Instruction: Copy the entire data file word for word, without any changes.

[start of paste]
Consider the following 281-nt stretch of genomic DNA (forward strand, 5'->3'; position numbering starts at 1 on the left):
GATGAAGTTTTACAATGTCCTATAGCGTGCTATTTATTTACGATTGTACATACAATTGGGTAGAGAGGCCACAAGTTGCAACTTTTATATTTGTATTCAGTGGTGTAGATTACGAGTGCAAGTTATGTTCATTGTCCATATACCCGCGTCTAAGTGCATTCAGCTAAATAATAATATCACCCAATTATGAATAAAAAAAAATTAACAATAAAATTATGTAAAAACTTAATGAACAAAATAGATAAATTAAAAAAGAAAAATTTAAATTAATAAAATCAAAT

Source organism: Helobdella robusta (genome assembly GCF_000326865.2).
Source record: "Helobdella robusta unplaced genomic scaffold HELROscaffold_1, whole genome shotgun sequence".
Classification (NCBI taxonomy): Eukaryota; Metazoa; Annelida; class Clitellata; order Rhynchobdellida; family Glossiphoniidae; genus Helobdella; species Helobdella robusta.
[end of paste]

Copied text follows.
Consider the following 281-nt stretch of genomic DNA (forward strand, 5'->3'; position numbering starts at 1 on the left):
GATGAAGTTTTACAATGTCCTATAGCGTGCTATTTATTTACGATTGTACATACAATTGGGTAGAGAGGCCACAAGTTGCAACTTTTATATTTGTATTCAGTGGTGTAGATTACGAGTGCAAGTTATGTTCATTGTCCATATACCCGCGTCTAAGTGCATTCAGCTAAATAATAATATCACCCAATTATGAATAAAAAAAAATTAACAATAAAATTATGTAAAAACTTAATGAACAAAATAGATAAATTAAAAAAGAAAAATTTAAATTAATAAAATCAAAT

Source organism: Helobdella robusta (genome assembly GCF_000326865.2).
Source record: "Helobdella robusta unplaced genomic scaffold HELROscaffold_1, whole genome shotgun sequence".
Classification (NCBI taxonomy): Eukaryota; Metazoa; Annelida; class Clitellata; order Rhynchobdellida; family Glossiphoniidae; genus Helobdella; species Helobdella robusta.